Cade's preschool class included one darling little boy with Down syndrome. I had spent the entire school year fighting back the urge to pick him up and hug and kiss him whenever I saw him. I saw Dawson in him, the same special magic leaping from his almond eyes. At Cade's graduation ceremony, when it was that little boy's turn to walk across the stage and stand on the little wooden "Bridge to Kindergarten" with his diploma, the applause of the families of 88 other students thundered passionately like it hadn't for anyone else. Many people stood and shouted out. Two more little ones with other special needs crossed the bridge and met the same enthusiasm.

And I sat there holding Emerson, near tears for a few minutes, wondering what in the world could make so many of us Americans see something that so many others just can't see. What is it about us? Do we learn it at some point in school? - some quiet appreciation for the underdog, for the one who must overcome the most and work the hardest. Perhaps it is part of our history, because we have made and continue to clean the stubborn stain of oppression and are careful not to spill anymore. Maybe it is because although we stray from the path of freedom, in our hearts we all believe in the ideals that formed our nation and we know that the "weakest" among us are truly the strongest because only they have the power to remind us when we forget. Not all Americans feel this way, but I have to say I think the majority do and most of those who don't are well-equipped to change.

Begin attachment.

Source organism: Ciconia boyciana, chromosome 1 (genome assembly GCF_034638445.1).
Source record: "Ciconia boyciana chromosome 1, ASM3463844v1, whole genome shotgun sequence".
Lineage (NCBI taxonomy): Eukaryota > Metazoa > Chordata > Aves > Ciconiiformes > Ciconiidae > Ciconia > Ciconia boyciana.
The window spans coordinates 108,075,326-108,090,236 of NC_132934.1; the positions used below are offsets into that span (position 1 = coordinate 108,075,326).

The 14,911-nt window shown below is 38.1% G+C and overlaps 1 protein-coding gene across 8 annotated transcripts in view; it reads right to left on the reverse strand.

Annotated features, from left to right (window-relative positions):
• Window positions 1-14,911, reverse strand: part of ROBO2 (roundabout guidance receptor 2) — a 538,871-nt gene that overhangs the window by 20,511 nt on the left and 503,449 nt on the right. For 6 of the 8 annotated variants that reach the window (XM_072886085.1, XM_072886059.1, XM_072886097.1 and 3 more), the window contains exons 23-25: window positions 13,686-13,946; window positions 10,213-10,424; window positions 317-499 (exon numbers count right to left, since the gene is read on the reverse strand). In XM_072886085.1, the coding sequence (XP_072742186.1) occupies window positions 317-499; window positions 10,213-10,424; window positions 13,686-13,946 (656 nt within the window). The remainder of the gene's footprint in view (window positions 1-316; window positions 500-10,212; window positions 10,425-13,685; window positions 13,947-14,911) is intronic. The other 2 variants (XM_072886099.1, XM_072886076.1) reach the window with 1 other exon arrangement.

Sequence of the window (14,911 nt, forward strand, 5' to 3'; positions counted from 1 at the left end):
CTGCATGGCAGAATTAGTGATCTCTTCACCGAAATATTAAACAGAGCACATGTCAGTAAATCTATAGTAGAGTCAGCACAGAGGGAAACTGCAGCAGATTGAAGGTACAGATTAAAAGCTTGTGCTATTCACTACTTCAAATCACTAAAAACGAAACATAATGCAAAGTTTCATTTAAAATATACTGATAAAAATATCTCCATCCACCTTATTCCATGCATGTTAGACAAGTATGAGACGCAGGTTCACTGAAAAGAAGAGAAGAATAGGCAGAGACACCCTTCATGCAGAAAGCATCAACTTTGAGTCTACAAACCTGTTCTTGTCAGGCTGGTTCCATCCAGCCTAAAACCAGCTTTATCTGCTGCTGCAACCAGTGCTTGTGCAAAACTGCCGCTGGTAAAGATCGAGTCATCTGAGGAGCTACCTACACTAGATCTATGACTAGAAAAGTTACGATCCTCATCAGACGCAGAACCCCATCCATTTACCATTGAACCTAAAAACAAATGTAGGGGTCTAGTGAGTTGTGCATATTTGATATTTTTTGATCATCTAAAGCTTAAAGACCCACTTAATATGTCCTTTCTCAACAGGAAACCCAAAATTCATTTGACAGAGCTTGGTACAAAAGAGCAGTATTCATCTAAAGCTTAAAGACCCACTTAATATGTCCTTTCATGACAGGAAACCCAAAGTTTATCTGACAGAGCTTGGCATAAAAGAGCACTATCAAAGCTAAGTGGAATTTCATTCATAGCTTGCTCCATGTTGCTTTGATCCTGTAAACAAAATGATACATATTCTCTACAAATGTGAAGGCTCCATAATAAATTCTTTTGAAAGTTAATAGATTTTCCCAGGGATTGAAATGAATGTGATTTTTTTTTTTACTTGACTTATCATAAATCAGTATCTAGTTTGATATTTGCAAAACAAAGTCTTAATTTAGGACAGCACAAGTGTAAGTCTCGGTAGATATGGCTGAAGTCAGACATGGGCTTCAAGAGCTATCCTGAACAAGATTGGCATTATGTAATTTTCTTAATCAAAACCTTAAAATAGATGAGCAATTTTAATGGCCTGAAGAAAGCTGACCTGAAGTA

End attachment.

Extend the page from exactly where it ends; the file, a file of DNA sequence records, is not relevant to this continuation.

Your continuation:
And as Emerson continues to balance precariously between the disconnected world she has made for herself and the one we are trying to draw her into, as I learn for the first time to love without knowing if it will ever be fully returned, I know still I want that applause for her. For Dawson. For Nika. For all of the brave little ones with their "disabilities," a term only made so by the most disabling human trait of all - injustice.

The above quote is meant for graduates, but I can't help think it's meant for me, as well. There was a reason for all this, all the struggles, a reason I sat across the ocean in a stuffy little room feeding a bottle to a 21 month old abandoned child and staring out the window at a temple still being toiled on to honor a God, a God who would find the greatest dishonor in the children lying in cribs down the hall.

My book is at my fingertips, struggling to get out, hoping to mean something, to change something. Now if I can just find some time around those 17 therapy sessions each week... ^_^

Thou shalt not be a victim. Thou shalt not be a perpetrator.
Above all, thou shalt not be a bystander.

Holocaust Museum, Washington, DC

And now, before this post gets any more serious, some pictures. :)

Monday, June 15, 2009

evaluation day

Emerson had her Early Intervention eval today - we chose the same clinic as we did with Dawson (and Macy for her speech issues) so we are all like old friends now and we sat joking about our house o' therapy and how TLC should offer us a reality show so we can replace Jon & Kate LOL.

At the beginning I gave my guess that she would measure around 5-6 months of age in all areas - and I was right! It feels a bit strange knowing that although Em is 4 months older than Dawson, he is about 10 months older than her in development. It is amazing to think what a difference a loving family environment and EARLY intervention can make for a child with DS. The only area she scored at an age-appropriate level was Social-Emotional, coming in at low-average - and I know that wouldn't have been true one month ago. :) Speech was her weakest area... her receptive skills are basically like that of a newborn... such new territory to us. Dawson was too tired to impress the therapist with his new skills of saying "up" and "down" and "right there" when you ask him where something is in a book - instead he fell asleep on the floor next to her LOL!